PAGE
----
Aleksandar Gubas on 31 Mar 2001 14:23:27 -0000

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[Nettime-bold] Army vs. police conflict in Belgrade

Of course, when I woke up, Milosevic was still in his residence. The
number of his supporters gathered around increased: some 150 of them
came around noon, and now there are 400-500 people there, mainly elder
than 60, hysterically defending Milosevic and aggressive to the
journalists. It's a pathetic remnant of the former army of Milosevic's
adorers from the late '80s.
Some thing are clearer now. First of all, some key people from Yugoslav
Army (and from the Federal Government as well) obstructed police action
last night. During last months, the residence of Milosevic was guarded
by the Army. The Army enabled militant Milosevic supporters to get armed
and to position themselves inside the residence. The Army blocked the
police when trying to enter and arrest ex-president. It seems that the
key role in this was played by general Pavkovic, still The Man Number 1
in Yugoslav Army, and some other highly ranked officers and members of
the Federal Government.
General Pavkovic, arrogant man who made his fast career during the NATO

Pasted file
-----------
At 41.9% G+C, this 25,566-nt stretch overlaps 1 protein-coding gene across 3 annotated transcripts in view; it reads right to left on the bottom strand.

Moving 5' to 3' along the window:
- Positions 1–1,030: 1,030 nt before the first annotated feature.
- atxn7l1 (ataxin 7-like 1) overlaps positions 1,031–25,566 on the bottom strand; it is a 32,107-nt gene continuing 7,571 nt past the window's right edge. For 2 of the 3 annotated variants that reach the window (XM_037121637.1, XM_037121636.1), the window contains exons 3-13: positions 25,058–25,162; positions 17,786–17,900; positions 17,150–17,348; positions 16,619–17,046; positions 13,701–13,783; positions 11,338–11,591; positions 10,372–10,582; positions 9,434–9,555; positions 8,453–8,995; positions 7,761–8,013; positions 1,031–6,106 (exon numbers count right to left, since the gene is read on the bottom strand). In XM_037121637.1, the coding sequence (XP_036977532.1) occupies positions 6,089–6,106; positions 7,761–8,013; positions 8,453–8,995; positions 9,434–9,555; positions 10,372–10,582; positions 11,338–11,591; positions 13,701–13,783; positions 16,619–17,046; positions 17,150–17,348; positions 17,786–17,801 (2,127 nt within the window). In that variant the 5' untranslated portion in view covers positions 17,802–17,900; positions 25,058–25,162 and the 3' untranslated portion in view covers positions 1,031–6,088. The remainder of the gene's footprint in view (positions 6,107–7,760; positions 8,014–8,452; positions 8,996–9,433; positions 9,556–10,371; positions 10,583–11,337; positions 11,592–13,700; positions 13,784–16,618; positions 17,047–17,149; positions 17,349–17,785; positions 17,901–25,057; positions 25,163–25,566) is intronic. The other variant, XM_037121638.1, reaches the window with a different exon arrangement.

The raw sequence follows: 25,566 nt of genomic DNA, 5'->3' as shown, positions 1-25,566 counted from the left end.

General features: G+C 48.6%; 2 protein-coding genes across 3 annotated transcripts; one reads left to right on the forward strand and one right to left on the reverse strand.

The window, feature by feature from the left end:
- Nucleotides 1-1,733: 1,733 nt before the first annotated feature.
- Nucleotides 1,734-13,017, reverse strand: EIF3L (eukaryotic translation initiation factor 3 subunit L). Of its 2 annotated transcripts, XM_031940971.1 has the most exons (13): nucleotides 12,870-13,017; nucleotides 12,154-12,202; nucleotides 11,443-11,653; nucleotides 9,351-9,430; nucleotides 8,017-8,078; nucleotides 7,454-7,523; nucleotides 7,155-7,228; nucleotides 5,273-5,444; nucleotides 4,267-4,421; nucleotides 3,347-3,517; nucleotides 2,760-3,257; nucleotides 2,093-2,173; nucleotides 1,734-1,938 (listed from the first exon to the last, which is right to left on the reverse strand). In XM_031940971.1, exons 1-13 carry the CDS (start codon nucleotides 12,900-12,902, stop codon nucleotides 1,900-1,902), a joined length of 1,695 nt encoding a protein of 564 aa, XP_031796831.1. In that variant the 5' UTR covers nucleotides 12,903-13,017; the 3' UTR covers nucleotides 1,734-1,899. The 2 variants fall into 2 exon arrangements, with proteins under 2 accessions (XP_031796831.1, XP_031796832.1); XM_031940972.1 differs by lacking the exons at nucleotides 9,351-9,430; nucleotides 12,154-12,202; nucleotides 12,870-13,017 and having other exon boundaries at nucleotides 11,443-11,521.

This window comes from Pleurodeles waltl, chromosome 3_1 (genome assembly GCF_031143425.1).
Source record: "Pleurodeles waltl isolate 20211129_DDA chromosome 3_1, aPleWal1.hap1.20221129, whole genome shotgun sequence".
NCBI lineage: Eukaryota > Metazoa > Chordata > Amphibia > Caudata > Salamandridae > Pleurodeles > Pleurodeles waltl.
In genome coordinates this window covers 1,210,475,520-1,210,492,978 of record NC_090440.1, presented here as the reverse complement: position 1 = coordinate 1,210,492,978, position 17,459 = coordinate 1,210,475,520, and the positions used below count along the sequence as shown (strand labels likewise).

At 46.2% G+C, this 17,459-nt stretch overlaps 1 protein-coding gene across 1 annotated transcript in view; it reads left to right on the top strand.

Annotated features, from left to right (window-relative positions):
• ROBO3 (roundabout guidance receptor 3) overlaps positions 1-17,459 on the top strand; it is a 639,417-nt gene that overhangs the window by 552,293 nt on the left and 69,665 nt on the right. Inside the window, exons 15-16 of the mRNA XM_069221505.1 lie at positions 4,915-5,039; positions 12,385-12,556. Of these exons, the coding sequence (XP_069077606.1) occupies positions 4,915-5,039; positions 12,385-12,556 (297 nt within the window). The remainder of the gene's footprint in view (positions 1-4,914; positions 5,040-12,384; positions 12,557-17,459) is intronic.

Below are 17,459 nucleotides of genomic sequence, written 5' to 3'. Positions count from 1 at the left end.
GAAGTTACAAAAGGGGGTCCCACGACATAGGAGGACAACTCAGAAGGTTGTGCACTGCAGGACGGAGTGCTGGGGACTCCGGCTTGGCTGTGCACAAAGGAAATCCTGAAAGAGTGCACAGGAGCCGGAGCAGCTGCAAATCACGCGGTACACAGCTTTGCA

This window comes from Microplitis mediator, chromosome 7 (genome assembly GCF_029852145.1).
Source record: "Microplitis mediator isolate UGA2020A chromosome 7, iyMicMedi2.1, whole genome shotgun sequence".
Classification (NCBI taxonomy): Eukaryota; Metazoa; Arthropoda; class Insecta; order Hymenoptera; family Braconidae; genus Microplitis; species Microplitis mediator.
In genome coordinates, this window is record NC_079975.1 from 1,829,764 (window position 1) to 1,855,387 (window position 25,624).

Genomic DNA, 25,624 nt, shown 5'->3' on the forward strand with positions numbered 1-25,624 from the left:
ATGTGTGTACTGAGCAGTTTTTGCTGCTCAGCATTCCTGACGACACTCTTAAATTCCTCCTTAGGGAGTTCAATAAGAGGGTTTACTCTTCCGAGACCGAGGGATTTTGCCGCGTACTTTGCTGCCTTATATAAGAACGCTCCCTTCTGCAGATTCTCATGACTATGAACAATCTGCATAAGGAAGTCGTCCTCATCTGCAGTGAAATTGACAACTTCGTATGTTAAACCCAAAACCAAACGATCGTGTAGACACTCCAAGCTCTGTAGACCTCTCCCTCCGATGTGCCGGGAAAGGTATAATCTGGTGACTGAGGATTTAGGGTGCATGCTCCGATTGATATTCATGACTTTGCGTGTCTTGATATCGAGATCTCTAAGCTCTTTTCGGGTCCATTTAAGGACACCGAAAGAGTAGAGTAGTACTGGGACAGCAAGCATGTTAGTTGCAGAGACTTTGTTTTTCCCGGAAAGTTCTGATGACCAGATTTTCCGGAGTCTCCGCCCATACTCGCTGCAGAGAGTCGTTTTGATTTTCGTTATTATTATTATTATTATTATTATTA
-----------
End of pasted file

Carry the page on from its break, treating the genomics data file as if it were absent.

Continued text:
bombing and who was remembered since then as Milosevic's right (and
armed) hand, refused to send tanks to demonstrators on October 5, 2000,
when Milosevic was overthrown. But his true intentions remained unclear
since then - until last night.
The Serbian authorities make hard pressure on the federal authorities to
make order in the Army. It's the clash between Serbian police, loyal to
Djindjic, and federal Army, whose some key people still seem to be loyal
to Milosevic. The following hours and days will be exciting.
It's very likely that Milosevic and the people who helped and protected
him last night using arms will now be accused for armed rebellion and
terrorism. General Pavkovic is seen as one of them.
Currently, there are no significant Army troops movements. It seems that
the police forces keep control around the residence, restraining from
the use of force and trying to avoid the bloodshed. But how long? Since
last night, Milosevic is not treated as an ordinary former politician
any more - now he is some kind of Dillinger, a gangster barricaded in
his house and shooting at the police.
You could guess what it means...

Aleksandar Gubas

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